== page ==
Clifford Chance trainee lawyer faces sack after describing his work as 'f***ing people over for money'


Paul Gallagher
Thursday 24 September 2015 08:54
Toby Mather interviews the unnamed man
Toby Mather interviews the unnamed man

A trainee with City law firm Clifford Chance faces the sack after a video has emerged of him drunk and describing his work as “f***ing people over for money”.

The unnamed man was interviewed by Oxford student newspaper Cherwell for its Shark Tales online TV programme. The video – published on Cherwell’s website on 10 May but reported for the first time on legal blogs on Friday – shows student journalist Toby Mather in the early hours of the morning “taking to the streets once again in search of drunken wisdom”.

The trainee describes himself as a “City lad”. He said: “I f***ing love the ladness. The ladness is just basically f***ing people over for money.”

Clifford Chance, an international firm based in London and part of the ‘Magic Circle’ group of the UK’s five leading law firms, is also one of the 10 largest in the world in terms of number of lawyers and revenues. According to The Lawyer, it had total revenues in 2012/13 of £1.27 billion and profits per equity partner of £1 million.

Having perhaps realised his error, the Clifford Chance trainee seems to think better of his remarks and states to the Cherwell interviewer: “I refuse my consent for this to go on the internet and I will sue you if it goes on.”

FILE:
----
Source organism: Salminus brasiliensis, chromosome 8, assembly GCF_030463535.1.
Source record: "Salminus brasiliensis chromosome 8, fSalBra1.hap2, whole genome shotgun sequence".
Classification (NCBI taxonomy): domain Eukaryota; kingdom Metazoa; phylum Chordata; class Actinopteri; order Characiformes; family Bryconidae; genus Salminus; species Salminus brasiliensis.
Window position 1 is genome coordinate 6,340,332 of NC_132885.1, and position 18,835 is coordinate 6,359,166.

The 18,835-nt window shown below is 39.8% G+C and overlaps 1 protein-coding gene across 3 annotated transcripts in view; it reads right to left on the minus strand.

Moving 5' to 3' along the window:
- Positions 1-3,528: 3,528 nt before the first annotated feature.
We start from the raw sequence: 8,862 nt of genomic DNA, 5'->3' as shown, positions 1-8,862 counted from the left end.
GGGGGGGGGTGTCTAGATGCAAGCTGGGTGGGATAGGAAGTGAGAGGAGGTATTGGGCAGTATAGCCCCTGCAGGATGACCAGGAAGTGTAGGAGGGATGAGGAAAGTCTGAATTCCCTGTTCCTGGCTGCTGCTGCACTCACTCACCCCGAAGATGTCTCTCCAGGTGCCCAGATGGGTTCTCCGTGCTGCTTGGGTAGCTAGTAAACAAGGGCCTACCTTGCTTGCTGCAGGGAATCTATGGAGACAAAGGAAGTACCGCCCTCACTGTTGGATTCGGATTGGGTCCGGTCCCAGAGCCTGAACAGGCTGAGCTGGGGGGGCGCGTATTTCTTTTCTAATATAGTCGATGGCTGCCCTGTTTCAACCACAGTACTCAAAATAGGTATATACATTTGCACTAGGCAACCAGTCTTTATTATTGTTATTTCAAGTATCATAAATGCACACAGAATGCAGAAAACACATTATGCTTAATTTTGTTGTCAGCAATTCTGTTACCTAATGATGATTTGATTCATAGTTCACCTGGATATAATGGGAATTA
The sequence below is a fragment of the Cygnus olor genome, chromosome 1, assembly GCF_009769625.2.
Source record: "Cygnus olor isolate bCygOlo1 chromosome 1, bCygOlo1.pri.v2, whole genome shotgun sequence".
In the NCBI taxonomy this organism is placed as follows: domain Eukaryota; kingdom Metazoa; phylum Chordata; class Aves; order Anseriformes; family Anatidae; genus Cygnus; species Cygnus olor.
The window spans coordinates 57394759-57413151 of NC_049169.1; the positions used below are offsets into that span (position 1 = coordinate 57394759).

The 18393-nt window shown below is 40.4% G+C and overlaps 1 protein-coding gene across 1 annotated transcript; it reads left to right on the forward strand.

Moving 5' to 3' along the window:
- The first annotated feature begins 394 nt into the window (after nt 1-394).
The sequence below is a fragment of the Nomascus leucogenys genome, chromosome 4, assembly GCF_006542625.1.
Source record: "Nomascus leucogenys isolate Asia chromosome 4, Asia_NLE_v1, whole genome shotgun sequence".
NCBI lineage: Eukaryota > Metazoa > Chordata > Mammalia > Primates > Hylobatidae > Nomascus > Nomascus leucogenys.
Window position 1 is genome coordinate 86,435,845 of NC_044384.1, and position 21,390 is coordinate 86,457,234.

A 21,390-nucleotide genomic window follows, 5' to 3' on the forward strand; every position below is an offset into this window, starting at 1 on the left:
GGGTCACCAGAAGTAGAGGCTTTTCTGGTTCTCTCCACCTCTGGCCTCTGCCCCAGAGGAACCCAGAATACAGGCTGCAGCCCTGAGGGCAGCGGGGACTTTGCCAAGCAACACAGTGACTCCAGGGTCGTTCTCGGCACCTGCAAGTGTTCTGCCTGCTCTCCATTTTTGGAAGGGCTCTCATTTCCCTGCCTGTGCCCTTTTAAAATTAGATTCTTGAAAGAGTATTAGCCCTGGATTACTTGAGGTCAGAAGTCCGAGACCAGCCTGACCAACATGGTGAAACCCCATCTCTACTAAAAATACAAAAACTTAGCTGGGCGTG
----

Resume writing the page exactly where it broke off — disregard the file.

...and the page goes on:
After being notified that one of their trainees had made the appearance, a spokesperson for Clifford Chance said: “The comments made are inappropriate and they are at odds with our principles and the professional standards we espouse as a firm. One of our trainee lawyers is the subject of our formal disciplinary procedures which may result in termination of the training contract with the firm”.

Clifford Chance pays its trainees £39,000 in the first year and £44,000 in the second year.

Mr Mather, the presenter and director of Shark Tales, said on Friday: “What the news of this disciplinary procedure illustrates is the evolution of modern working life in an age of social media: changing one’s name on Facebook to help get a job is all good and well, but if you then fling drunken opinions at a camera lens once in the job, it does to some extent undermine all the hard work. Blaming the influence of alcohol to explain away such bigotry is pretty flimsy.”

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